allow wetting to the surface. High pressure applications can create worthless soil cavities. If, after the application, the probewill not easily insert to the 24 inch depth push the probe deeper as possible and resume the application. Water on a griddensity of one probe per square yard. Water the drip line first. If you want to apply more water, water a row one yard insidethe drip line then one yard outside the drip line alternating rows until you have either applied all you want or have covered theentire root system. Obviously watering rods are time consuming and should be used only when necessary to irrigate deeper inhard-to wet soils. They are especially good though for deep root feeding especially with phosphorus and potassium whichmove very slowly through the soil profile from surface applications.
Check Irrigation Delivery Rates
The amount of water you apply depends on the length of time you run your sprinklers. Every system delivers water at a different rate. Every zone in a system delivers a different rate. If you drag hose, every hose/sprinkler head combinationdelivers a different rate.To determine how long to run your irrigation system to deliver one inch of water, place five coffee cans distributedthrough out the wetting pattern of your sprinkler head or sprinkler zone. Turn your system on and record the time it takes tofill the coffee cans one inch deep with water. Check delivery rates for each sprinkler zone or hose/head combination.If your soil will not absorb one inch of water before it runs off, shut the water off, and resume watering after theinitial application has had time to soak in. If you have an automatic sprinkler system you can run through your cycles severaltimes to deliver the full amount. On hard-to-wet areas, especially heavy clays on steep slopes, dry spots can develop where theturf become chronically dry and weak. To remedy this condition you may need to set a soaker hose at the top of the slope andrun it very slowly, at least occasionally, to re-wet these dry spots down deeper.If you have been practicing shallow frequent watering, you may not be able to extend your watering interval to a fullweek all at once. If you see significant wilting before the week is up, go ahead and put a full week's application out to maintainyour full wetting depth. By adding a day or two to your interval each time you irrigate, you can gradually stretch your intervalto a full week in all but the coarsest sands.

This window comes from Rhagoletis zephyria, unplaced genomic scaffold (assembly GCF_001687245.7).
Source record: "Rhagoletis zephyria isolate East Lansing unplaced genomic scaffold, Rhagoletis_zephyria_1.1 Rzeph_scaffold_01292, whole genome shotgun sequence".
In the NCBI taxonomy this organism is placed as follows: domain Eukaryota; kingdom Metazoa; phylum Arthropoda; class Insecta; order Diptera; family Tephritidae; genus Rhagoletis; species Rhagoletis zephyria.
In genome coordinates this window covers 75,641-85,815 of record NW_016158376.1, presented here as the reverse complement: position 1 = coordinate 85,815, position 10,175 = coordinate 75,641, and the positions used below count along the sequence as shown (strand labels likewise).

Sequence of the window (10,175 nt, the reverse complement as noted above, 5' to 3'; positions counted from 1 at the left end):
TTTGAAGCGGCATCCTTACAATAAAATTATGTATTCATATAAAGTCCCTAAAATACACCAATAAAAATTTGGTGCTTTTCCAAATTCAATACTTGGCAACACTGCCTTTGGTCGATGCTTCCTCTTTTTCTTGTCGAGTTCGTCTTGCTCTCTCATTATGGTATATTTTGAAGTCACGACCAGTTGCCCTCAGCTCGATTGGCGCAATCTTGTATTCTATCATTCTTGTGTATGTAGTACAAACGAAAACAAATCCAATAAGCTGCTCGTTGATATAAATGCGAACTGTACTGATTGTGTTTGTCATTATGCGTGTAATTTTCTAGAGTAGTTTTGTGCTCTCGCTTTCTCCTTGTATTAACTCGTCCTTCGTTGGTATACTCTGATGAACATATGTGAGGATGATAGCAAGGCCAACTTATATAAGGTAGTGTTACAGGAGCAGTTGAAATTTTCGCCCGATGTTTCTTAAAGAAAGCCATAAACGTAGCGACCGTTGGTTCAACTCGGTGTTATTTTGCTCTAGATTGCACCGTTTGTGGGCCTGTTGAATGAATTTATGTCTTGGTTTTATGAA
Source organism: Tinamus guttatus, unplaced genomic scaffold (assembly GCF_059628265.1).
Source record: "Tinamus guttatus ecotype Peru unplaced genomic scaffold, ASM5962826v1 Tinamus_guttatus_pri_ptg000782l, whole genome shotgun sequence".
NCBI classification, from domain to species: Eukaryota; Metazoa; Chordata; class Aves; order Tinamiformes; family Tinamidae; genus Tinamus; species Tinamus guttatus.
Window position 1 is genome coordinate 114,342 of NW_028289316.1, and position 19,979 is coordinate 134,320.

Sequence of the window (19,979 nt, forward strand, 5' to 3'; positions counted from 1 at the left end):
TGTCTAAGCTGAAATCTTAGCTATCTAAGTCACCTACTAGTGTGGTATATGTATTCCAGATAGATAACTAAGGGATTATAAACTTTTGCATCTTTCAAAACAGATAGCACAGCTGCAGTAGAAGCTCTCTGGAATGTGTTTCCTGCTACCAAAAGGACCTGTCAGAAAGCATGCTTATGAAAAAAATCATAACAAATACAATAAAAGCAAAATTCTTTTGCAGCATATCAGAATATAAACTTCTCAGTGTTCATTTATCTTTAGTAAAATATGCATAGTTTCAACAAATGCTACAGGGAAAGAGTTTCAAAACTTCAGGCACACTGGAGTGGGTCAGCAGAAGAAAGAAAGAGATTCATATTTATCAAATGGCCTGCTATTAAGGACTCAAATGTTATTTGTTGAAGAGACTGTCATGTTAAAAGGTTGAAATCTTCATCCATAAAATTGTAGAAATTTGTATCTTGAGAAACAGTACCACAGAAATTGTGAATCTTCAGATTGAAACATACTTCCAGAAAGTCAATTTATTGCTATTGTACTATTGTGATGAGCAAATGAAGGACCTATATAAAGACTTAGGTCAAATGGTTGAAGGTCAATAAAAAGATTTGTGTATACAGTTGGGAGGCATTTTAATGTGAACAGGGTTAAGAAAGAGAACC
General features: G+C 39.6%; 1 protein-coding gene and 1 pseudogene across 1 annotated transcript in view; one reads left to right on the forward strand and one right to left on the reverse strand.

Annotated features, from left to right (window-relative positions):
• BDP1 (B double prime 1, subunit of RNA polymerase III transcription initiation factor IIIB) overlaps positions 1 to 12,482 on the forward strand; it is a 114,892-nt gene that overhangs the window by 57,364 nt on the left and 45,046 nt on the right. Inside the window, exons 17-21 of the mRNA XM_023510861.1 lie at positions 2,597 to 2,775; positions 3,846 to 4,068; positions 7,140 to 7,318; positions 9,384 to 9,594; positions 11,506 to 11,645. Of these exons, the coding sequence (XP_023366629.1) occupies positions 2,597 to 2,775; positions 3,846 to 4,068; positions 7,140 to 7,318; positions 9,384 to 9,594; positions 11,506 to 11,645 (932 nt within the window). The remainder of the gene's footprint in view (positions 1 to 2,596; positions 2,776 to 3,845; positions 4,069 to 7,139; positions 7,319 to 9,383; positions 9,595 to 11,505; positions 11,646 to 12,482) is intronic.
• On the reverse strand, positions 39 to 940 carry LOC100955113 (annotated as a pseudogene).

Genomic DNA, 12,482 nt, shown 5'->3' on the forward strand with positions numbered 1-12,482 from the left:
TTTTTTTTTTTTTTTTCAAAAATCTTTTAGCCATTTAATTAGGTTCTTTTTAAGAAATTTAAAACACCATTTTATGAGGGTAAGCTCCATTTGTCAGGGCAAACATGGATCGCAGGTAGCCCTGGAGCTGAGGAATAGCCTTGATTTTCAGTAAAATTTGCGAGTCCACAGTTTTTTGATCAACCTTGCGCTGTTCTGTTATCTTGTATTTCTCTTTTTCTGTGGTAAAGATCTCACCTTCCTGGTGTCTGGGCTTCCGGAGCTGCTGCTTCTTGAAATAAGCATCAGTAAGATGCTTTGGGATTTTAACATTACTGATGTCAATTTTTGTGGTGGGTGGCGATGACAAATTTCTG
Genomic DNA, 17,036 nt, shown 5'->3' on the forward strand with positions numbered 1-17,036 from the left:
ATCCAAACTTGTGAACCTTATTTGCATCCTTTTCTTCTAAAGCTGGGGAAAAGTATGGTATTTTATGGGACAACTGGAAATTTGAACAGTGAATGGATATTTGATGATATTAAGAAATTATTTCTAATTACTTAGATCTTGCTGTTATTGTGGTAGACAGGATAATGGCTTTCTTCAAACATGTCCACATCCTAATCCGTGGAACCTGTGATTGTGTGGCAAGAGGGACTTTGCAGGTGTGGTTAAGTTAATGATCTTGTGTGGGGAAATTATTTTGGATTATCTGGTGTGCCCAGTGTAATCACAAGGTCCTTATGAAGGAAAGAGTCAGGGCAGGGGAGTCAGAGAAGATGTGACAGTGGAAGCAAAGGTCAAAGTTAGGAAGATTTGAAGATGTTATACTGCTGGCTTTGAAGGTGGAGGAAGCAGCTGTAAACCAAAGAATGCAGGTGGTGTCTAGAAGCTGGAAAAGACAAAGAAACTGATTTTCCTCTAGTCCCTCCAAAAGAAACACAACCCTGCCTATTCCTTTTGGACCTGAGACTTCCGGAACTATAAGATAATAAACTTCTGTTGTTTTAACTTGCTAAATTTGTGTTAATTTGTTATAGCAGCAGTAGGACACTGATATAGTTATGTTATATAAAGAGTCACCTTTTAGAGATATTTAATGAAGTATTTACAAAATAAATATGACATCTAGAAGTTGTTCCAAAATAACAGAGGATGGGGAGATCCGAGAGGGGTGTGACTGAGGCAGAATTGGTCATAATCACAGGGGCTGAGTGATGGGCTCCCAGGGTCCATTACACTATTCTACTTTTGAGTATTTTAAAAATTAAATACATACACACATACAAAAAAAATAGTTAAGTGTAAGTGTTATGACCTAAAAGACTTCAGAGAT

Permanent Wilting Point and Water Stress
All plants wilt in response to a soil water deficit. When the soil is wet again, plants regain their turgidity. If turgor pressure drops too low, plants will not recover following re-hydration of the soil. This is called the “permanent wilting point”.It is a very specific point measured as vapor pressure in the transpiration stream. It is different for every plant species and issomewhat modified by physiological state but every plant has one.Dead spots in the lawn or dead shrubs in a hedgerow occur when individual plants reach the permanent wilting pointin a single hour of a single day. When the water comes back on, it comes too late for some and just in time for others. Dead plants adjacent to perfectly healthy plants indicate some reached the permanent wilting point while others did not.Watering at the first sign of wilting is the most accurate way to time your irrigation application. This works fine onturf but woody plants don’t show wilt signs until they begin to scorch and lose leaf tissue. This is why checking soil moisturewith a probe or shovel, at least occasionally to re-calibrate your watering, is so important.